Another visitor to Fisher’s house was none other than Courtney Love. Fisher told Vanity Fair that Love lived next door and that their daughters, Billie and Frances Bean Cobain, often had sleepovers. In the 2006 British TV documentary The Return of Courtney Love, the singer from Hole visited Fisher. After she entered the gates and drove up the driveway, they hung out in Fisher’s bedroom, amid a stack of Country Life magazines, having a heart-to-heart. (And Fisher gave great advice. “You’re not mistreated. You’re choosing the people who are doing this.”)
It starts at about 35:30:
And here is a tribute Love posted to her friend and former neighbor on Twitter:
Carrie fisher – great wit – great friend / one of the brightest lights has gone out . Deep condolences to Billie and Debbie pic.twitter.com/NoUQt1mq5u
— Courtney Love Cobain (@Courtney) December 27, 2016
For Fisher, opening the doors of her home to so many wasn’t without drama. In 2005, R. Gregory Stevens, a Republican media adviser, was found dead in her home — in Fisher’s bed — after an overdose of cocaine and the painkiller OxyContin. (That’s the “… and Greg Stevens” she referred to in her Wishful Drinking bio.) A year later, she spoke about it in an interview with Vanity Fair.
“This friend of mine had a very dangerous job. He ran presidential elections in very unstable countries, so for him to have died anywhere else was like Patton dying in a car accident,” she said. “He did drugs. A lot of people were staying at my house, which is why he was sleeping with me. He came home around midnight, and he and I sat up and talked. He was very tired, and he then went to bed. When I got into bed, I put a pillow between us and I woke him up. We watched TV for a little bit. I was woken up in the morning by my friend Bruce Cohen because we were going to have tango lessons. I had planned to make soufflé that morning. And I went around the bed to wake up Greg and he was dead.”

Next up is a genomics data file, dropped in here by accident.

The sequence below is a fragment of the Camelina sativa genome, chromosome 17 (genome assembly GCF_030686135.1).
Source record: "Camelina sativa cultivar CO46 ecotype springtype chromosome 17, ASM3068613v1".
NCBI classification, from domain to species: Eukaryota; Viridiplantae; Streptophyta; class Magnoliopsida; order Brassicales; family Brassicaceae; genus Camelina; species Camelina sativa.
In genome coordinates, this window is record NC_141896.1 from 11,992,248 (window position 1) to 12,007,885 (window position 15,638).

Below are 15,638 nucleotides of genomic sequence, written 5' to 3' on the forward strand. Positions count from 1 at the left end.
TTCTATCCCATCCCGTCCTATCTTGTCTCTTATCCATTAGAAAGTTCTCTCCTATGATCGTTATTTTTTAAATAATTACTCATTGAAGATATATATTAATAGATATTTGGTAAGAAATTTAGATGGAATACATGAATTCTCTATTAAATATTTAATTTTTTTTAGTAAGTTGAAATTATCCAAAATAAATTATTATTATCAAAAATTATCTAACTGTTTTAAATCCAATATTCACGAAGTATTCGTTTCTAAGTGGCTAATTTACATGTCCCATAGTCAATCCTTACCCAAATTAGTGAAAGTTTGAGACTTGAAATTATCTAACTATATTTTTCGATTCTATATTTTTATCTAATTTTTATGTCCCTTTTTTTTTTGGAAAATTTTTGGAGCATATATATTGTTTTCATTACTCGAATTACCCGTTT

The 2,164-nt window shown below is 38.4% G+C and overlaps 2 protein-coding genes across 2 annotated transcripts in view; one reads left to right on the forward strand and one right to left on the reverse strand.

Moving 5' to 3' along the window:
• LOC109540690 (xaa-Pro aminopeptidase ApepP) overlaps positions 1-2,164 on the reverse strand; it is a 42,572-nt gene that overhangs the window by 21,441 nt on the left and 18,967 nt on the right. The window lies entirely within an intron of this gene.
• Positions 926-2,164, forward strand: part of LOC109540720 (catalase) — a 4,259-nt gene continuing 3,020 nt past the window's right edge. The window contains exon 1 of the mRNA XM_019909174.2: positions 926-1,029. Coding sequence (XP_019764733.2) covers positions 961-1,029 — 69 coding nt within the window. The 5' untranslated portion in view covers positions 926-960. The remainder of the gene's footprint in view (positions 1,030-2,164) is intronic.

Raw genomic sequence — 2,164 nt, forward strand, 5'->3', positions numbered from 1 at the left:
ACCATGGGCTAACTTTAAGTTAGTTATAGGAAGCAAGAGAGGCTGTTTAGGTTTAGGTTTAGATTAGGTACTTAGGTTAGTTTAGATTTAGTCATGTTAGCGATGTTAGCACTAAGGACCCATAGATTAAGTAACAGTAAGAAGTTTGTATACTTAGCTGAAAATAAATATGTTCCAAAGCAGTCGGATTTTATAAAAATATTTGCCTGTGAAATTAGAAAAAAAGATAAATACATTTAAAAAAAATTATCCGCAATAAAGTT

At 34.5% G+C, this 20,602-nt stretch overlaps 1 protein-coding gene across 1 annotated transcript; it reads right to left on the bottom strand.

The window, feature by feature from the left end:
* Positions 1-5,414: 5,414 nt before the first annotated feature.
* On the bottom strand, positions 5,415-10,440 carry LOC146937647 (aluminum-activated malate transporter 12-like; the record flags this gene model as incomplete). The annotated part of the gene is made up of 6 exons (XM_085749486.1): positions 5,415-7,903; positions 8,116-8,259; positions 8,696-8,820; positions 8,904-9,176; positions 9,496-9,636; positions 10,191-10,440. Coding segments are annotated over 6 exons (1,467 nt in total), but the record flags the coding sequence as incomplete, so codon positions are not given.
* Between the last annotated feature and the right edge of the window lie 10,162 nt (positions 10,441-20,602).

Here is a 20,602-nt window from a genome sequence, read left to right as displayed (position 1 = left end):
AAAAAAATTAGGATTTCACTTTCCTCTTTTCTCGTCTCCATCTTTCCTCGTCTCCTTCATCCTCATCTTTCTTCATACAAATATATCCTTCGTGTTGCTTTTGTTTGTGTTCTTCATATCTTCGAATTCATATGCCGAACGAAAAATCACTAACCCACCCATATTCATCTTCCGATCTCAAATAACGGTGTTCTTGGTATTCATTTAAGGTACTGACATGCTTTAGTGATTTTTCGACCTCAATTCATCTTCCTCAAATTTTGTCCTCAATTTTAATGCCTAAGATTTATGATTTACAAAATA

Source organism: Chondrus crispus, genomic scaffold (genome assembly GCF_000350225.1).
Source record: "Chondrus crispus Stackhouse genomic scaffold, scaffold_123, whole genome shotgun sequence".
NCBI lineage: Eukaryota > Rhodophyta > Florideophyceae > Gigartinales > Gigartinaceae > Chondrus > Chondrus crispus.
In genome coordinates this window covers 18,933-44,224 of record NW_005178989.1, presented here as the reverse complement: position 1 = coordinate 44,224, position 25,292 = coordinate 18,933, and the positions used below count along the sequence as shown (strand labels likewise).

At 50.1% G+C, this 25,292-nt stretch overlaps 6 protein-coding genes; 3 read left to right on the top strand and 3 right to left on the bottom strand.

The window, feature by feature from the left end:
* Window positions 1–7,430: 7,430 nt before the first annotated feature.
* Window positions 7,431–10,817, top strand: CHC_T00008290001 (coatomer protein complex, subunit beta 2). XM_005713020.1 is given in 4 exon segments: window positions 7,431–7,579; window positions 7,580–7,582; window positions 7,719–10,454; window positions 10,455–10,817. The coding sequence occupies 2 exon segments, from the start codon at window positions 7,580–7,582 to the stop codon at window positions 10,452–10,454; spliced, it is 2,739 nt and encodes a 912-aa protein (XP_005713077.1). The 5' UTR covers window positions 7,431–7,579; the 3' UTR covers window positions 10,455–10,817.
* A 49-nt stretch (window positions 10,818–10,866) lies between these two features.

She continued, “From the first moment I blamed myself. I thought I’d put the pillow on his face. I was in shock for months. I thought I had killed him because it had happened on my watch and I had failed to save him. They say his body was so worn out from drug use that if it hadn’t happened that night it would’ve happened on another one.”
Fisher said she later thought Stevens was haunting the property until her friends had an exorcist come over and clear the air. “After that, things were fine,” she said. “But you know, he didn’t just die in his sleep; he died in mine. So it’s still not gone, and I don’t think it will ever be.”
And at the time of her death, Fisher was a defendant in a wrongful-death lawsuit involving a 21-year-old woman struggling with heroin addiction who fatally overdosed two months after she lived in Fisher’s guesthouse. The family of Amy Breliant sued Dr. Stephen Marmer, rehab facility operator Warren Boyd, and Fisher related to the woman’s 2010 death. The complaint — filed in 2013 — said Fisher had an arrangement with Boyd in which she allowed him to use her guesthouse as part of his network of sober-living homes, and was paid $10,000 a week.
The family claimed that Boyd was hired to get Breliant clean, but that his treatment was costly, ineffective, and illegal. Fisher was looped in, the case alleged, because “Boyd used Carrie Fisher’s celebrity status as one of the instruments by which he conducted his fraudulent drug rehabilitation practice that we believe led to Amy’s death.” Boyd denied any wrongdoing in the matter. The lawsuit is ongoing.
While we don’t know what Fisher’s daughter, Scream Queens actress Lourd, will decide to do with the house after her mother’s sudden death at the age of 60 on Tuesday, we now know that she has made the decision to care for her mother’s beloved French bulldog. It was reported on Wednesday morning that Billie has taken custody of Gary, whom her mother brought everywhere with her, even on the red carpet.